1632. GERMANY, Augsburg (Stadt). Gustav II Adolf der Große (the Great). As King of Sweden, 1611-1632. Taler (42mm, 28.98 g, 12h). DAV-4543; Forster 240; KM A68. Swedish occupation issue. Dated 1632. (rosette) GVSTAV : ADOLPH : D : G · SVECO : GOTHO : VANDALO : REX · MAG, laureate, draped, and armored bust facing slightly right / PRINC : FINLAND : DVX ETHO : ET · CARDOM : ING, crowned coat-of-arms of Sweden. Stunning GEM, deep iridescent toning. NGC MS-65.
Ex Richard A. Jourdan Collection, purchased from Stephen Harvey, December 1992.
Augsburg’s coinage vividly records changes in the city’s leadership during the Thirty Years’ War. This taler was minted in the name of Gustavus Adolphus, the Swedish king who occupied the predominantly Protestant city beginning in 1632. Only a few years after this coin was produced, the Habsburgs recaptured Augsburg, and the city resumed producing coins in the name of the Holy Roman Emperor.
1669. GERMAN STATES. Saxe-New-Gotha. Ernst I Taler. Obv: Bride and groom hold hands under a dove and the divine glory, Hebrew lettering of Jehovah, with rays descending on marriage of Ernst's son Frederick and Magdalena Sybilla of Weissenfels. Rev: 12-line inscription. KM-25; DAV-7449; Schnee 425; Steguweit 22. Extremely rare, Krause notes a mintage of just 747 pieces. Lovely olive and gold toning. NGC MS-62.
1693. German States. Henneberg-Ilmenau Taler. Mintmaster Sebastian Altmann. DAV 7481; KM-14; Müseler Supplement 56.6 / 4 a; Snow 619; Coll. Vogelsang 782 var. Issued to commemorate the yield of the mines in Ilmenau. Obv: Two ornamented helmets and crested shields of Saxony and Henneberg including mountain and metallurgical implements supported by miners. Rev: Crowned hen to the right, under the radiant name of Jehovah, in the section "Signatur BA". NGC AU-58.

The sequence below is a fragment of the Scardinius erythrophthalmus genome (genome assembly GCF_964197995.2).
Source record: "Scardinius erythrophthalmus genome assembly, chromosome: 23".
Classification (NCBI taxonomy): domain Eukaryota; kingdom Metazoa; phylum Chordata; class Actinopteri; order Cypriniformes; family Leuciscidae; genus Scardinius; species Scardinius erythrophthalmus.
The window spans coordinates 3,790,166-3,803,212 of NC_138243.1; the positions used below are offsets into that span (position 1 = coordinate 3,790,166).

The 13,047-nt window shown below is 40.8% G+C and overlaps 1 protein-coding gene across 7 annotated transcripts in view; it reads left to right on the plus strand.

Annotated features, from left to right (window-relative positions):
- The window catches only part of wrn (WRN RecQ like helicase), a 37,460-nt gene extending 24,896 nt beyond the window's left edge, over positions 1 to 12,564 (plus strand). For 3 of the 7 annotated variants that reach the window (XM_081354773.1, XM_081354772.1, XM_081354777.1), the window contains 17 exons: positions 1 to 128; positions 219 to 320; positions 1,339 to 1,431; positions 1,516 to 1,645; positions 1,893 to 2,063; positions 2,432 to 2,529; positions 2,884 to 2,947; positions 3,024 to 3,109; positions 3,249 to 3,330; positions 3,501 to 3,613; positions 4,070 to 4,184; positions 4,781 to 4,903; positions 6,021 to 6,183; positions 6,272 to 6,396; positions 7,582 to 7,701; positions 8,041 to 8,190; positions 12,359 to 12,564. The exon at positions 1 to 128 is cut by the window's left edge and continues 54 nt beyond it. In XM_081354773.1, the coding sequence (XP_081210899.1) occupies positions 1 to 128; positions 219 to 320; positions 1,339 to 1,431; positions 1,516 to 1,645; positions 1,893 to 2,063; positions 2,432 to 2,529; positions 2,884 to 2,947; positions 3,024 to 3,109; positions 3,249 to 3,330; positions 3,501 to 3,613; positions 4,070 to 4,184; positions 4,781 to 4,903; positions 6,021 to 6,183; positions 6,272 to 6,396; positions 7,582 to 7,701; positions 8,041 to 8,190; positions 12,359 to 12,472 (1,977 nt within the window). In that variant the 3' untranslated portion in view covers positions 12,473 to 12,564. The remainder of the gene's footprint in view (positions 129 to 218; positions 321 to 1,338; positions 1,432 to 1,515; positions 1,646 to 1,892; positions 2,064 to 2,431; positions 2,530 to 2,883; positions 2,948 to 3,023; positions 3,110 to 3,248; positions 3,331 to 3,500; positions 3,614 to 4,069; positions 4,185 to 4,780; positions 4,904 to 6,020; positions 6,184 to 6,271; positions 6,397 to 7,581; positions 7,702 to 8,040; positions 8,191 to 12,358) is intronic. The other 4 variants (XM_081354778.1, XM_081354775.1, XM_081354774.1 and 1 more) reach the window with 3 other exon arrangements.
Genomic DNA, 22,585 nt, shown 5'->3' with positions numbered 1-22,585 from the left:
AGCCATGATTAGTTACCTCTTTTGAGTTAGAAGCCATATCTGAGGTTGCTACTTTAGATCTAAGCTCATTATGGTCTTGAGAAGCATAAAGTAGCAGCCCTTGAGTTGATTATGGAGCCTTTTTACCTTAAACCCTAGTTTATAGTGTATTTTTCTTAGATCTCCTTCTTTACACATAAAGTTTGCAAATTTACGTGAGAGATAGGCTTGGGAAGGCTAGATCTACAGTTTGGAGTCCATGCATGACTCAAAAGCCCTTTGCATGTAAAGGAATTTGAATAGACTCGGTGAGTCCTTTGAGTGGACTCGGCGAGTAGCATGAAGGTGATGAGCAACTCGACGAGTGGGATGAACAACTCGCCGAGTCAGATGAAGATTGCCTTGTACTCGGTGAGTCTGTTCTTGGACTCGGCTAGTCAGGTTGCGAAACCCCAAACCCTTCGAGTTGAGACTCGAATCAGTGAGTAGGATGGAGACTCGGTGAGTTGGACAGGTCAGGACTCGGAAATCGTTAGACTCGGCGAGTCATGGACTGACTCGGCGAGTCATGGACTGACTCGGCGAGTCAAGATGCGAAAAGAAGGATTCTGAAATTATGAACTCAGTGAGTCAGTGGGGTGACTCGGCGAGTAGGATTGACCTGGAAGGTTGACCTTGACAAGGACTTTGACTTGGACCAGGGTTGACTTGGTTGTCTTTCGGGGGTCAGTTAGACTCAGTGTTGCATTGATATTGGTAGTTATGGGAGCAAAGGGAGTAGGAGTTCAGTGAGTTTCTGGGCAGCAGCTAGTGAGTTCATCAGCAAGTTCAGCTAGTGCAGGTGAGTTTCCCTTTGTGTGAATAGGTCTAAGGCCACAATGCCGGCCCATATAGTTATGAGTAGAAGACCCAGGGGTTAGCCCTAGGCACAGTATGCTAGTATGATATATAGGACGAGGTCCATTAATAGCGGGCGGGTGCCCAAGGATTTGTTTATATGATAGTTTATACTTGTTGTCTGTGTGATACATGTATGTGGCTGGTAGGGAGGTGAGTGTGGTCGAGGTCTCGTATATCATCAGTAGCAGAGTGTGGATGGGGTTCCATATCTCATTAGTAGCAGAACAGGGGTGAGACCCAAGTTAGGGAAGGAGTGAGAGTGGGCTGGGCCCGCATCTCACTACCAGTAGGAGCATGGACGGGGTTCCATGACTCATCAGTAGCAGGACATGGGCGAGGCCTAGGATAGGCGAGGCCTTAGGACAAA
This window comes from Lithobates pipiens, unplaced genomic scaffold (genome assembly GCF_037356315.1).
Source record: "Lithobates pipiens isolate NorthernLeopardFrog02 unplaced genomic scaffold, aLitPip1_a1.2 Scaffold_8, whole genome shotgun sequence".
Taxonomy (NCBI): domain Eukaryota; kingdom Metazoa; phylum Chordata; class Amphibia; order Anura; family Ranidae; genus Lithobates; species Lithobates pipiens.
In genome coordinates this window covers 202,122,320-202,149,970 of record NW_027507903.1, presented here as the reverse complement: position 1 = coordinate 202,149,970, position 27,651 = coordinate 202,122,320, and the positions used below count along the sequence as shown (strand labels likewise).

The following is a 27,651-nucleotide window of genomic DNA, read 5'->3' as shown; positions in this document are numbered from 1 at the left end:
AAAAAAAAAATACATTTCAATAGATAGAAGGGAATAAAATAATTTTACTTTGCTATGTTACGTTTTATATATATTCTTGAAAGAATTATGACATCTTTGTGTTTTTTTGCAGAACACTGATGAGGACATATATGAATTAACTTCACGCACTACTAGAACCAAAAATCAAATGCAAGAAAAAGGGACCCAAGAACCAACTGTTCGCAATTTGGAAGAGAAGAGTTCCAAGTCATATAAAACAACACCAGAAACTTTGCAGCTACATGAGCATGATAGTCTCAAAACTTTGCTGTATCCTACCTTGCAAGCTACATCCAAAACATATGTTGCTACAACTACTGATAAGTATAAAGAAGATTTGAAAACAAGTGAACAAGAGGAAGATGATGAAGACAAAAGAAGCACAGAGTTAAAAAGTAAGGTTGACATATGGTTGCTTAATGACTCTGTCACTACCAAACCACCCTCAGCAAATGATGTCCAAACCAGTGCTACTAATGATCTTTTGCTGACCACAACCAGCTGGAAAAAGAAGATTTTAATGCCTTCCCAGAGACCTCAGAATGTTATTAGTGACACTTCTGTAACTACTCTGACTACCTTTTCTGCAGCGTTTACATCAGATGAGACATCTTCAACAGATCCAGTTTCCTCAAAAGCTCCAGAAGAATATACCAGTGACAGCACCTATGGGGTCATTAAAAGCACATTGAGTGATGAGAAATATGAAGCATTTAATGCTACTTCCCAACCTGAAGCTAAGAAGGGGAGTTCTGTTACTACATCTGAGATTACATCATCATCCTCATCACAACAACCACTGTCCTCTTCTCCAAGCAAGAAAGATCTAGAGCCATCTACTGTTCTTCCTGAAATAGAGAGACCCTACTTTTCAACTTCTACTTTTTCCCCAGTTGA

1750s. Austra - Habsburg Territories. Cities in the Habsburg lands. Kremnitz Mint. Rare Dicker Double Schautaler (St. Georgstaler), ND (18th Century Issue). Engraved by Heinrich Fuchs. 61.74gr. Obv: St. George riding right, slaying the dragon. Reverse: Wind god blows to right. Christ and two apostles on ship. Huszar (Voglhuber 23, listed as a simple Schautaler). RR Very attractive item. Huszar has this piece as engraved by Heinrich Fuchs who worked at the Kremnitz mint during the mid-18th century. He suspects that under the wing of the dragon on the left is the medalist’s signature. NGC AU-55.
1780. Poland. Courland. Peter Biron (1769-1795) Albertus Taler. DAV-1624. Kopicki 4104. KM-32; Salv-89. Neumann 334, Kruggel/Gerbasevskis 7.1. Cr-23; Hcz-3410. Obv: Bust of Duke Peter Biron head right. Reverse: Crowned arms of Poland and Lithuania draped by a wreath and are atop a decorated frame. Original mint luster and beautiful, delicate silvery lilac surfaces. A special piece. Courland is situated in what is today western Latvia, From 1561 to 1795, the area was a semi-independent duchy. The land was owned by nobles descended from German invaders. In 1795, the last of these nobles, Peter Biron, sold the territory to Russia. The kingdom of Poland, weakened by the devastation of the Great Northern War (1700-21), fell under the domination of her neighbors, Prussia, Russia and Austria. Stanislas Leszczinski, a former lover of Catherine the Great, was installed as her puppet king on the death of the Saxon August III. When he proved to be insufficiently pliant, the partitions began. In three slices, in 1772, 1793 and 1795, the entire state was devoured. Even then, Stanislas could not rally the greedy and selfish Polish nobility to defend the country. Courland, now part of Latvia, was conquered by the Teutonic Knights in the Middle Ages and held by them until the Reformation led to their collapse. The region was contended by Sweden, Russia and Poland, with Russia the eventual winner. Duke Peter's father, Ernst Johann, lover to Russian empress Anna, was installed as a puppet ruler in 1737. Superb, beautiful, lustrous GEM. NGC graded MS-66. Finest graded.